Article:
ARTICLE: “The Organized Person: Nature vs. Nurture”

One of the questions I’m frequently asked is, “Are you born with the gift of organization, or do you pick it up from watching your parents?” Half believe you’re born with it. If you don’t happen to get the genetic “gene,” you’re out of luck. 

My father swears I’ve always been organized. Even as a young girl, I had “systems.” My stuffed animals lived on my bed in a very specific order during the day and on my toy box in another very specific order at night. I never left the house without making my bed. I actually folded and put my clothes away. I had a precise order in which I got dressed, brushed my teeth, and combed my hair. Always in exactly the same sequence. Every time. Genetic? No way. My brothers were slobs. In fact, my mother made them keep their bedroom doors shut, so that their messes wouldn’t bother anyone. So the genetic test fails. 

Perhaps, then, it’s environmental. My mother was a very organized person and kept detailed grocery lists and a budget book. But she could never throw anything away. She washed and reused Ziploc bags. She used a teabag over and over again, until no color came out of it. I can just picture that shriveled little teabag on the stovetop. 

My father was also a huge packrat. He’s a retired Air Force Colonel, so I moved frequently during childhood. I remember certain boxes that dad had that moved from house to house to house. He never opened them. He just kept putting a moving sticker on top of the other moving stickers and carrying it along. I recall asking, “Dad, why don’t you just put that box out for the garbage collectors instead of moving it? You’ve never opened it!” His response was, “I can’t! There might be something valuable in there!” If you have no idea what’s in the box and have never looked for the item, how can it be valuable?

He saved baby food jars from when we were infants and meticulously labeled each jar with the type of bolt, nail, screw…or 3-inch piece of string. He kept them all in drawers in a huge wooden workbench. He never used some of the items he kept…hey, but at least he had it if he needed it. In college, my microwave timer broke. My dad repaired it with a bathroom timer he had kept…for 15 years. He said, “See! I knew that would come in handy some day!” 

I, however, am the queen of tossing. If I haven’t used it in a year, I give it to charity. So it can’t be environmental, because I never picked up those packrat tendencies from my parents.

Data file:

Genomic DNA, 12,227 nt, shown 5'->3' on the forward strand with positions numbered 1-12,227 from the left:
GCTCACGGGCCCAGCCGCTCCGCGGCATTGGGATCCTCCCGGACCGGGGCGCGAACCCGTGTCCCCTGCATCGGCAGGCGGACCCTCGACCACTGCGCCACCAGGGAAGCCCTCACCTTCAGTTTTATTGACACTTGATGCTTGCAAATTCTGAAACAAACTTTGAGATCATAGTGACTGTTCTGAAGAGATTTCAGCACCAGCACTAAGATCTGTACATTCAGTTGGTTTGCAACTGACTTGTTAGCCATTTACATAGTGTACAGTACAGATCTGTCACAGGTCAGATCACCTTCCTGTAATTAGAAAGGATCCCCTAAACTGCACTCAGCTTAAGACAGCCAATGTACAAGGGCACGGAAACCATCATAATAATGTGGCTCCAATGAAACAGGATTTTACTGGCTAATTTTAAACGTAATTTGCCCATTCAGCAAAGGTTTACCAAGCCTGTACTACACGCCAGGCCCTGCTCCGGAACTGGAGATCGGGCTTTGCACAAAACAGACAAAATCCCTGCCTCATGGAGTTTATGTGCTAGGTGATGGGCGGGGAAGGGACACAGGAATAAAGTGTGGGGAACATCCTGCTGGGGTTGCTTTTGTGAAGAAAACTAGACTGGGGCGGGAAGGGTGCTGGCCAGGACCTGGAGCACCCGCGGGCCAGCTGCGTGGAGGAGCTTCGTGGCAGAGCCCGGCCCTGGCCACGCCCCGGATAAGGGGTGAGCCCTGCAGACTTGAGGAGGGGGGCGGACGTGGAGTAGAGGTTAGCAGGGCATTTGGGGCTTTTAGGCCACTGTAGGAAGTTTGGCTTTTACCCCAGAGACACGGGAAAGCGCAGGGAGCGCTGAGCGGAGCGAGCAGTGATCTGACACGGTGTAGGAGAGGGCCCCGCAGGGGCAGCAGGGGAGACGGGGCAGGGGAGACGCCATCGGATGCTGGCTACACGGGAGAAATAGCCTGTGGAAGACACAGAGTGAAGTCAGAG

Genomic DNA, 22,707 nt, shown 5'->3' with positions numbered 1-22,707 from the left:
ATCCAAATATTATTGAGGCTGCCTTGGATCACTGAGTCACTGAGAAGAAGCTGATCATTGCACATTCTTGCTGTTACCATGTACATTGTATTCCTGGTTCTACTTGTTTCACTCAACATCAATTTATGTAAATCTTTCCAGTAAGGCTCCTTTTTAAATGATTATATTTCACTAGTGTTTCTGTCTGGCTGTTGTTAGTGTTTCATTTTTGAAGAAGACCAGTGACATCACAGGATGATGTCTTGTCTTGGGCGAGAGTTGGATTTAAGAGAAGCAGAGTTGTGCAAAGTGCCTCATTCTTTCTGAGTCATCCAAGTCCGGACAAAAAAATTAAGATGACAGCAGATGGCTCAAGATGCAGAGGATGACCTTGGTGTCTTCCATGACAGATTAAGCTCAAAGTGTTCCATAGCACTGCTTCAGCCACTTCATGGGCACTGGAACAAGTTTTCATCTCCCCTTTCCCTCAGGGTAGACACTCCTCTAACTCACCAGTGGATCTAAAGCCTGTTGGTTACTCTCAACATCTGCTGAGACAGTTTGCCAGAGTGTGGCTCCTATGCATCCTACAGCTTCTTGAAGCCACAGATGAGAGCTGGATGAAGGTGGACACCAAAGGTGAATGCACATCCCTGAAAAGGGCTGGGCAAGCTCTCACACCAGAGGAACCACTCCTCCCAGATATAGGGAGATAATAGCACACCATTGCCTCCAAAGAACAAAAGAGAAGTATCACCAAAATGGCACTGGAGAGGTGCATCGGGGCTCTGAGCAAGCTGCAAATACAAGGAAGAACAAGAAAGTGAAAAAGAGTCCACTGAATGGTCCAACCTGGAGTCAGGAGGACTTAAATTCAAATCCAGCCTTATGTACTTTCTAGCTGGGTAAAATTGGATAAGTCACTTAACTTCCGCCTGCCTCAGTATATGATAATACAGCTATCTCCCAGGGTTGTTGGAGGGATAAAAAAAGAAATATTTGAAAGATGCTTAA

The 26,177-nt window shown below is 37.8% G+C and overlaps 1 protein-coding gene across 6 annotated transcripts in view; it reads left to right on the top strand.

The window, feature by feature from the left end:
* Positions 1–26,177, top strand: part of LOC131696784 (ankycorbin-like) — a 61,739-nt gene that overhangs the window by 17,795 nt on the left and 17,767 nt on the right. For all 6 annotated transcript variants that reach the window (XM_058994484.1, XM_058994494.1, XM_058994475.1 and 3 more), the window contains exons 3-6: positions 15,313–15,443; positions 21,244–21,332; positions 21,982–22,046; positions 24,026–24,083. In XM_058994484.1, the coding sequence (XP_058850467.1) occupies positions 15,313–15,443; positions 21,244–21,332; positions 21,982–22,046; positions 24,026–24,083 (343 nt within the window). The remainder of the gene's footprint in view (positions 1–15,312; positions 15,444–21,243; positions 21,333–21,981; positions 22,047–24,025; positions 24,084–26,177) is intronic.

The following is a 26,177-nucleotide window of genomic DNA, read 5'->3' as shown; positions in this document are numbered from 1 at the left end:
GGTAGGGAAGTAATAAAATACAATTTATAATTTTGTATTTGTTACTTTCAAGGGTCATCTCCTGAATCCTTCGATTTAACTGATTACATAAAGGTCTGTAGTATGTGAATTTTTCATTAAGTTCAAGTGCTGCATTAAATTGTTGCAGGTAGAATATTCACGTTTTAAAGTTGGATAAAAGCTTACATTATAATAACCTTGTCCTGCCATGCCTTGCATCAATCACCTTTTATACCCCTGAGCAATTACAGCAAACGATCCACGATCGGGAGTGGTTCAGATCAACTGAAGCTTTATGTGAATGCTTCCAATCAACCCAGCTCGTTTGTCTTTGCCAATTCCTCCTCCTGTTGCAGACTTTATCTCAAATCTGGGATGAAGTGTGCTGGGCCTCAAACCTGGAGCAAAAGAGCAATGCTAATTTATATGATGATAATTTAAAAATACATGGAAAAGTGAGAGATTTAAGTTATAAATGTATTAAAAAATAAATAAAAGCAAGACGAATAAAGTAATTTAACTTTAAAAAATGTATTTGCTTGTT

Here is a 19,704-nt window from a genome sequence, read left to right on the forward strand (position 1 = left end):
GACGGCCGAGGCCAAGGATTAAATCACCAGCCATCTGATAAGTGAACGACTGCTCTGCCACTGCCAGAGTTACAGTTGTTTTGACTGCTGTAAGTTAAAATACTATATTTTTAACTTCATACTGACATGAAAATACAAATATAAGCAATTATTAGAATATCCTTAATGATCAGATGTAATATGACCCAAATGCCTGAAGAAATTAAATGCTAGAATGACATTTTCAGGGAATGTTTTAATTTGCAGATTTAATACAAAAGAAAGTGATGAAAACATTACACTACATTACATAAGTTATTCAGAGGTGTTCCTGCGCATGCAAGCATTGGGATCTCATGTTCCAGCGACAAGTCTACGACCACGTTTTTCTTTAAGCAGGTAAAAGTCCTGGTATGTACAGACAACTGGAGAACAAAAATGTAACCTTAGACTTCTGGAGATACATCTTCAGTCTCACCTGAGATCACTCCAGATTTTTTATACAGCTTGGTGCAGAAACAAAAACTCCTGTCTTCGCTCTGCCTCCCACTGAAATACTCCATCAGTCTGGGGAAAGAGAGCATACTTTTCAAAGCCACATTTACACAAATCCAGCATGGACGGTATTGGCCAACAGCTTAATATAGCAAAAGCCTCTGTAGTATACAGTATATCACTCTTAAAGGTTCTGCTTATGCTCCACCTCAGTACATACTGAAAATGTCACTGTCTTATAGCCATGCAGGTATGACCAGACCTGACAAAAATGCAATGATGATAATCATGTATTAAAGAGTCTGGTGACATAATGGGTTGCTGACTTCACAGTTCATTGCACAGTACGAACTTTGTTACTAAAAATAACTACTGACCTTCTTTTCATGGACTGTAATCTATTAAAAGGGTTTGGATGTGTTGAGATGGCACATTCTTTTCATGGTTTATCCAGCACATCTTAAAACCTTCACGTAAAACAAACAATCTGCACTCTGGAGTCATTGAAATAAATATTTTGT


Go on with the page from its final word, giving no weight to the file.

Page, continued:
Truly, being organized is neither genetic nor environmental. Perhaps it’s a combination of many things. I believe, however, that’s it’s definitely learned. It’s a skill that can be taught, just like riding a bike. I honestly believe anyone can become organized with the proper training. Over the years, I’ve recognized that not everyone can and should organize the same way. Getting organized is a process of trial and error and persistence. 

I know this to be true for myself. Even though I exhibited a tendency toward being organized as a child, I was completely at a loss when I had my first “office” job. I had no idea what to do with all the paper, magazines, files, and project information littering my desk. You’re simply not born with a genetic predisposition toward labeling and classifying files. I had to be taught. 

I took my first “time management and organizing” type class in 1988. I was so excited by what I learned, and it so transformed my productivity, that my career from that point on was devoted to the science of productivity. I wanted to change other people’s lives in the same way mine had been changed. Through organization, I found:

· Freedom from chaos,

· More flexibility and creativity,

· Higher productivity,

· Lowered stress levels, and

· Less expense of money, time, and overall resources

Being organized will give you more control over your life and time. But getting rid of clutter is more than just being efficient, more than being more productive on a daily basis, and more than a way to lower stress. Being organized is a key way to find the time and the self-control to start achieving more of the things you want to do. I assure you that digging out from under and staying on top of the clutter in your life is possible. If I could do it, so can you. And the bonus—once you know how and have your systems set up, it is actually easier to be organized than to be disorganized!

© 2002 Laura Stack. All rights reserved. You are free to use portions of this publication in your company newsletter, provided the following credit is listed at the bottom:

Laura M. Stack, MBA, CSP, is “The Productivity PRO,”® helping people leave the office earlier, with less stress, and more to show for it. She presents keynotes and seminars on time management, information overload, and personal productivity. Contact her at 303-471-7401 or visit her website at